Date of Award

May 2018

Degree Type


Degree Name

Doctor of Philosophy (PhD)


Instructional Design, Development and Evaluation


Tiffany A. Koszalka


Collaboration, Computer-supported collaborative learning, Instrumental case study, Interdependence, Task-related collaborative behaviors

Subject Categories



In teamwork learning settings, tasks are often designed at varying levels of interdependence that requires students to complete the tasks by relying only on their team members sharing resources, knowledge, and skills. However, well-structured tasks do not always guarantee task-related collaborative behaviors will occur and are simply not adequate for us to understand the collaboration process and participants’ actual collaborative behaviors. To deepen our understanding of collaboration and explore how increased collaboration may be promoted in high-level interdependent task settings, this study uses behavioral interdependence as an analytical concept to describe and examine individual students’ actual behaviors as they worked collaboratively on an interdependently-structured engineering design project. Behavioral interdependence is “the amount of task-related interaction actually engaged in by group members in completing their work” (Wageman, 2001, p. 207). The concept of behavioral interdependence helps us to understand students’ task-related collaborative behaviors. However, this concept has received scarce attention in collaboration literature.

This study was set in a context of college engineering students collaborating on an authentic design project. A descriptive, instrumental two-case study methodology was employed to respond to two main research questions: (1) what individual behaviors are observed in project teams when students were working under the high task interdependence condition and (2) what patterns of team behaviors are observed in such a condition. After examining and comparing two newly-formed college student project teams’ collaborative behaviors in solving an interdependently-structured engineering design project, answers to the research questions help explore how team behavioral patterns formed out of, or were affected by, students’ individual behaviors and how behaviors affected team collaboration and performance.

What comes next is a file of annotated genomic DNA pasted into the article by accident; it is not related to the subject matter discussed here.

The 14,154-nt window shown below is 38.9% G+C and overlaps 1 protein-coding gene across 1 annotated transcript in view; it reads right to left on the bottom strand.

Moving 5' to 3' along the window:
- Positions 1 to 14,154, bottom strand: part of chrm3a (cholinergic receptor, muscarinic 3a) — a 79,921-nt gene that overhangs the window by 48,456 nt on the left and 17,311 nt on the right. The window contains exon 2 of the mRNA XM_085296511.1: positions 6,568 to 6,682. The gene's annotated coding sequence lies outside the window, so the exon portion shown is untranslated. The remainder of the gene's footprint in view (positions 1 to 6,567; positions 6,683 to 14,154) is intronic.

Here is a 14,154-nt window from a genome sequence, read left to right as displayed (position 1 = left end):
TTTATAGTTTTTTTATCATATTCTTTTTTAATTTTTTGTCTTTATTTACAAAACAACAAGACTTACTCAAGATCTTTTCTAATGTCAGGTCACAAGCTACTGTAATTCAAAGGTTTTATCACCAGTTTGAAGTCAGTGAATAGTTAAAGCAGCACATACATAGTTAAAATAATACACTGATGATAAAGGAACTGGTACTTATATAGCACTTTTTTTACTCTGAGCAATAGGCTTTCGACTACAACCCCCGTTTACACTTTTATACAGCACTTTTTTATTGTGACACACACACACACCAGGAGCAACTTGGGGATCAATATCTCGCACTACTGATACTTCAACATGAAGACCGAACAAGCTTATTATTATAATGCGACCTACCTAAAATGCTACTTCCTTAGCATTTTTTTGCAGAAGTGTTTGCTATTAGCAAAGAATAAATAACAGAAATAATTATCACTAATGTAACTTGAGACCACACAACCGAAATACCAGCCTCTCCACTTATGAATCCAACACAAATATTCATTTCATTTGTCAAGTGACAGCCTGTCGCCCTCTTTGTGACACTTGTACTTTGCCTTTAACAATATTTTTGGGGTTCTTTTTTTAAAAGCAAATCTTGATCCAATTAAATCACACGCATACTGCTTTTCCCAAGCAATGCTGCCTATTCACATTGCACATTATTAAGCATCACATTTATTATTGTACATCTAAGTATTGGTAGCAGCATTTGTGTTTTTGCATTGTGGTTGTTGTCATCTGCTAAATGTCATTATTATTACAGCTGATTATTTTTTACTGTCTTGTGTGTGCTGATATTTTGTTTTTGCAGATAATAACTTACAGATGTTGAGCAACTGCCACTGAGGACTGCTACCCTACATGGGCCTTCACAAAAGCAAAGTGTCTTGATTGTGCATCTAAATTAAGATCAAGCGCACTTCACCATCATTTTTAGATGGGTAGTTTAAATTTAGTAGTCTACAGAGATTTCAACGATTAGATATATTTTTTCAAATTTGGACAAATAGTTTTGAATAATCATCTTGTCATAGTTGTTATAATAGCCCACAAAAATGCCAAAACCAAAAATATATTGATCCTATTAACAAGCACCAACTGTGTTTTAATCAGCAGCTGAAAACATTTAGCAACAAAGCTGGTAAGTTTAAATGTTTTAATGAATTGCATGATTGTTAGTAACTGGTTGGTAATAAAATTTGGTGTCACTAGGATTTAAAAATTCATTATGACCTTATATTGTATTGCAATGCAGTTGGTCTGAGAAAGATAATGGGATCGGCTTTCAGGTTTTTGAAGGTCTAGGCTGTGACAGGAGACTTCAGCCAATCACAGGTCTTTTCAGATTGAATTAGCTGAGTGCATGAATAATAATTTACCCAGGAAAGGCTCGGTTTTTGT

This study resulted in rich descriptions of individual student behaviors and behavior changes, team behaviors and behavior changes, and how individual behaviors were related to team behaviors and overall team collaboration and performance. Results suggested that (1) individual behaviors were closely associated with team behaviors, collaboration, and performance, (2) students’ early behavioral patterns largely predicted their continuous behaviors, (3) urgent deadlines were likely to change behaviors of students who had poor performance in task management and temporal planning, (4) individuals performing better in disciplinary, technical areas tended to have more contribution to and better participation in teamwork, and (5) teams with high levels of behavioral interdependence tended to have better performance in teamwork. Several recommendations are provided for designing instruction in high interdependent task settings such as careful estimation of task completion time considering students’ varying collaboration skills and time management ability levels (task / activity design recommendation), providing suitable scaffolding strategies to support students who are not adequate in technical fields or in skills in areas of self-management, effective communication, and temporal planning (activity preparation recommendation), and paying attention to students’ behaviors at the early stage of their collaboration and providing timely corrective feedback (formative evaluation recommendations).


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